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THIS BOOK is about demography, that is, the study of populations, that is, human beings, that is, people.
For at least 650 years, since the time of the Black Plague, the total number of people on earth has headed in only one direction: up. But soon-probably within a few decades-global population will level off and then likely fall for a protracted period of time. The number of people on earth will be headed down, "depopulating."
Why? Birthrates and fertility rates ultimately yield total population levels. And never have birth and fertility rates fallen so far, so fast, so low, for so long, in so many places, so surprisingly.
Depopulation is already proceeding in many of the modern developed nations. Europe is now losing about 700,000 people each year, a figure that will grow to about 3 million a year, or more, by midcentury. Russia alone is losing close to a million people each year. Within the next few years Japan will begin losing population. The steep trend toward fewer children per woman in the modern nations has been near universal. Only the United States is an exception, one which will be discussed in many places in this book. These trends may have an intense personal relevance for many Americans.
But what'sgoing on is not restricted to the well-to-do modern nations. The poorer, Less Developed Countries (LDCs), still have higher birth and fertility rates than the rich countries. But rates in the LDCs are typically falling at a more rapid rate than ever experienced in the rich countries. As recently as 1970 the typical woman in an LDC nation bore 6.0 children per woman. Today, in the midst of a fertility free-fall, the rate is about 2.8 or 2.7 children per woman and rapidly continuing downward. Such patterns have been observed in India, Indonesia, Brazil, Egypt, Iran, and, critically, Mexico, only to begin a long list. This is not idle speculation. These are not simple straight-line projections. As we shall see, much of it is already pretty well baked into the cake of the future, baked into the New Demography.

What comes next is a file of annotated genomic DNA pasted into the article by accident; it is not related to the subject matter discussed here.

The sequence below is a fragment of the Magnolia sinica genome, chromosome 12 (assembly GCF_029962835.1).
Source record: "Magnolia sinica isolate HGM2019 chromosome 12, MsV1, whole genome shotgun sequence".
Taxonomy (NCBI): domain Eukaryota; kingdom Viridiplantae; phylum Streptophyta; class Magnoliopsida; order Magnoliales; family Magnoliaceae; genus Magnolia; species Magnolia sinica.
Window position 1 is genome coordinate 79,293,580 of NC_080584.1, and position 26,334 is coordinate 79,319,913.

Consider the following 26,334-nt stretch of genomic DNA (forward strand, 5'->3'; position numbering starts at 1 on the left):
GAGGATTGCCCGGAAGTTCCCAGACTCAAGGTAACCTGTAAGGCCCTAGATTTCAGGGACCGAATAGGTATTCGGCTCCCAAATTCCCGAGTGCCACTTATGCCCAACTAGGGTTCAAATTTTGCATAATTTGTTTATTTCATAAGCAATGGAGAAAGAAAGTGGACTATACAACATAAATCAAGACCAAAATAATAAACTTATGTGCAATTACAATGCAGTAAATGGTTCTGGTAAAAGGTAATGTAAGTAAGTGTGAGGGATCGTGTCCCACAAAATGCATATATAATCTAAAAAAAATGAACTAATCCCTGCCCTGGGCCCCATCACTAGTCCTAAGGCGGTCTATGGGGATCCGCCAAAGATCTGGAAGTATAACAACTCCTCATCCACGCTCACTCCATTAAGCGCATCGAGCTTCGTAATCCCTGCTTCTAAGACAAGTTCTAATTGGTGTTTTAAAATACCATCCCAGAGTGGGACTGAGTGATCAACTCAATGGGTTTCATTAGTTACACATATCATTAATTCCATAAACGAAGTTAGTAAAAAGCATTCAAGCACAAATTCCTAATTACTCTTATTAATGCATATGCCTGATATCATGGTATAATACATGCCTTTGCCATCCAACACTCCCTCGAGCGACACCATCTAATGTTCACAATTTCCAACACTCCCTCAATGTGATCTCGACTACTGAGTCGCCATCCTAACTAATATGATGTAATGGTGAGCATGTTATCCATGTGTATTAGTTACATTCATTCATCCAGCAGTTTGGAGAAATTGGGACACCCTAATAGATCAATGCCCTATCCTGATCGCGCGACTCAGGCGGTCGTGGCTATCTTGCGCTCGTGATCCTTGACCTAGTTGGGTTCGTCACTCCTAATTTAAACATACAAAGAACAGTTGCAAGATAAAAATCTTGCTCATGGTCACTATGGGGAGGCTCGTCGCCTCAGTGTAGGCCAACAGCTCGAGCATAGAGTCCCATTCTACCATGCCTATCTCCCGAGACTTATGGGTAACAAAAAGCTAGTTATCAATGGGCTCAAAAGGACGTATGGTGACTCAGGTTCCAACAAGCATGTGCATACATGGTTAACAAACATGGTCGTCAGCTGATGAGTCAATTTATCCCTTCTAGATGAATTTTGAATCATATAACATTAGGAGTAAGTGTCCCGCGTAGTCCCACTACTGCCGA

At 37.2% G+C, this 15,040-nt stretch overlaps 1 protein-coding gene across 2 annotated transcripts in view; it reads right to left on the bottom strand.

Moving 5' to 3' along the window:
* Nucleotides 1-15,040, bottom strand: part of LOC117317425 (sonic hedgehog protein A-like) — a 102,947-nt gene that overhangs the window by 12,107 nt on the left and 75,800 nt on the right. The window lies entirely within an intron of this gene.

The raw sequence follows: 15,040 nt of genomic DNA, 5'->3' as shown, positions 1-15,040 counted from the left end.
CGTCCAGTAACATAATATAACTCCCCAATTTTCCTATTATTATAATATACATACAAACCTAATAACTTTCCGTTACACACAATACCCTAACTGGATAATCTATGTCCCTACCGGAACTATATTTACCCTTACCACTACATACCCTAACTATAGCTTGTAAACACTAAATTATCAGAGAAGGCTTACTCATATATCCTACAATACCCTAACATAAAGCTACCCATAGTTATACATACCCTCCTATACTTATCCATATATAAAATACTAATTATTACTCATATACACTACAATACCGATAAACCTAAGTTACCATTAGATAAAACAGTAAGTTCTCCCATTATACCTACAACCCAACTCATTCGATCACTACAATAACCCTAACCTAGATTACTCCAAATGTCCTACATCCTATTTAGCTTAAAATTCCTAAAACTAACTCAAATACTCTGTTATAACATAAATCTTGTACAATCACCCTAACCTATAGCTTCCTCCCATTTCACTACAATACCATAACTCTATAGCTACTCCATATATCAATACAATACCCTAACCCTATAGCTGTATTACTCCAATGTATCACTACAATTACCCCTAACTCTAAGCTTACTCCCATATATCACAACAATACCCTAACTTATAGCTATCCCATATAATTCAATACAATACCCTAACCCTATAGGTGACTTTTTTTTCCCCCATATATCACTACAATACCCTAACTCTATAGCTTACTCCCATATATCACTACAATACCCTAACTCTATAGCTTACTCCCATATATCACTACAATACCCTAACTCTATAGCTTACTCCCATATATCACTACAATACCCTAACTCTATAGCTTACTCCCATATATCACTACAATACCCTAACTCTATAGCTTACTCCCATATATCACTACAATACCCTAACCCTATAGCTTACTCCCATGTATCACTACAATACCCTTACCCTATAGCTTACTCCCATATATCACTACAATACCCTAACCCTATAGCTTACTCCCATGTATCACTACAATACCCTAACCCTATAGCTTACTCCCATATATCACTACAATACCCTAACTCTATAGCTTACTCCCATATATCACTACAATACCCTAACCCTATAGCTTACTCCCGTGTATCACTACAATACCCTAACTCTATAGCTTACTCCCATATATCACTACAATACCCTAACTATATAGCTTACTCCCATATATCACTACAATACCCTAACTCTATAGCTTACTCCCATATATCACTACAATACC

Why the continuing decline? One example: Billions of people still live in rural poverty. They are migrating to cities, where fertility and family size are invariably lower than in rural areas. The results are already inscribed in official United Nations projections. Moreover, I believe the UN is most likely understating the actual speed of the current fertility decline.
The New Demography is here. It relates to most everything involved in human activity, and its consequences can only intensify. What is happening will affect parents, grandparents, and children everywhere. It will affect every business in every country. After all, the numbers of customers, or lack thereof, is at the essence of commerce and economics, of buying and selling. Population is at the center of our environmental situation. This includes the air we breathe, the water we drink, and perhaps the level at which we set the thermostat. It relates to traffic jams. It relates to what is often called suburban sprawl, or the absence of it. Population holds a fine mirror to many human values and how they change.
Even before 9/11, and certainly since then, the New Demography has had a great impact on geopolitics-the high-stakes games that nations play. The United States is now called "the sole superpower." It also has a unique demographic signature: America will grow while all the other modern nations will shrink. What will America be then? The only omnipower? Or a muscle-bound polyglot, a bickering and overextended giant player on the global scene, harming itself and others?
After 9/11, as I worked on this book, I watched television, read the newspapers and magazines, went to seminars, interviewed experts. Something was missing. President Bush said we have to save our civilization. If you are engaged in speculating about how to save civilization, demography is an important dimension, indeed a critical one. But I had the feeling that most commentators don't know demography from pornography. Even some expert demographers have no idea of how rapidly things have changed.